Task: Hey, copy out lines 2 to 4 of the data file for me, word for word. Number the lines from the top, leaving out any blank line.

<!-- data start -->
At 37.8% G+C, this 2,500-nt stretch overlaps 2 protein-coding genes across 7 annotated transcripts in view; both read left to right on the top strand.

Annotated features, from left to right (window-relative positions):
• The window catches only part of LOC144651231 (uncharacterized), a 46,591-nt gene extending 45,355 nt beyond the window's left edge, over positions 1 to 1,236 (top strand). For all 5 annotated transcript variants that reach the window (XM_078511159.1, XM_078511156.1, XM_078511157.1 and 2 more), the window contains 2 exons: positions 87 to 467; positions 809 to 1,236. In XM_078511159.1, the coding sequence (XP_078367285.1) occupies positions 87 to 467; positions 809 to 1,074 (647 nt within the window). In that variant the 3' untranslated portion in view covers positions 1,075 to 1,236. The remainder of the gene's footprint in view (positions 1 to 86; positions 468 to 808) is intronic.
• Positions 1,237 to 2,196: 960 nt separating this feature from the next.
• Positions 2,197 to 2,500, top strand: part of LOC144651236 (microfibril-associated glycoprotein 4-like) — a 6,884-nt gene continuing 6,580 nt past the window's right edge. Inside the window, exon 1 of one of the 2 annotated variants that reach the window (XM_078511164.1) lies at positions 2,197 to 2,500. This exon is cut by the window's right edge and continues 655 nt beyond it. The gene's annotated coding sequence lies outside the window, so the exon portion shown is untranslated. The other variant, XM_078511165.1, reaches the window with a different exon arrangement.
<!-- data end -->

Annotated features, from left to right (window-relative positions):
• The window catches only part of LOC144651231 (uncharacterized), a 46,591-nt gene extending 45,355 nt beyond the window's left edge, over positions 1 to 1,236 (top strand). For all 5 annotated transcript variants that reach the window (XM_078511159.1, XM_078511156.1, XM_078511157.1 and 2 more), the window contains 2 exons: positions 87 to 467; positions 809 to 1,236. In XM_078511159.1, the coding sequence (XP_078367285.1) occupies positions 87 to 467; positions 809 to 1,074 (647 nt within the window). In that variant the 3' untranslated portion in view covers positions 1,075 to 1,236. The remainder of the gene's footprint in view (positions 1 to 86; positions 468 to 808) is intronic.
• Positions 1,237 to 2,196: 960 nt separating this feature from the next.